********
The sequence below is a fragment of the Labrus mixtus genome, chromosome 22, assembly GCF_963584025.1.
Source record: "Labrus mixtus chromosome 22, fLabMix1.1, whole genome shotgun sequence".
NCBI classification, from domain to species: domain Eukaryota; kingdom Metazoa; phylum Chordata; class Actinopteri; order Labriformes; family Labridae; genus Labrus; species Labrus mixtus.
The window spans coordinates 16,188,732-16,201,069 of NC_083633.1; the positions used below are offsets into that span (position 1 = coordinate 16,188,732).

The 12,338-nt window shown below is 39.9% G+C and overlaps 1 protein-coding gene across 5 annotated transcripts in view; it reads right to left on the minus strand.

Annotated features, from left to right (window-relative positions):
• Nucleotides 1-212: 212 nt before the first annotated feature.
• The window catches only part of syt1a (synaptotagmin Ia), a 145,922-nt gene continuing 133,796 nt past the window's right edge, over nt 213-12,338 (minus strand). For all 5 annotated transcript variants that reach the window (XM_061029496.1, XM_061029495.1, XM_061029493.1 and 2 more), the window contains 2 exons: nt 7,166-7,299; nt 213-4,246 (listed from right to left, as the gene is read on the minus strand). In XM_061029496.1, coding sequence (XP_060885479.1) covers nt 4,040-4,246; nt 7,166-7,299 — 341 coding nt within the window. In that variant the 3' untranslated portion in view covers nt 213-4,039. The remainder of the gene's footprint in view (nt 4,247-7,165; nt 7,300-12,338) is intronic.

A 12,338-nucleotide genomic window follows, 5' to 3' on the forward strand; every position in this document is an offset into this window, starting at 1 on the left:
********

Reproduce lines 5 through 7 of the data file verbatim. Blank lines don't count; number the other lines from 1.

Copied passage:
The 12,338-nt window shown below is 39.9% G+C and overlaps 1 protein-coding gene across 5 annotated transcripts in view; it reads right to left on the minus strand.

Annotated features, from left to right (window-relative positions):
• Nucleotides 1-212: 212 nt before the first annotated feature.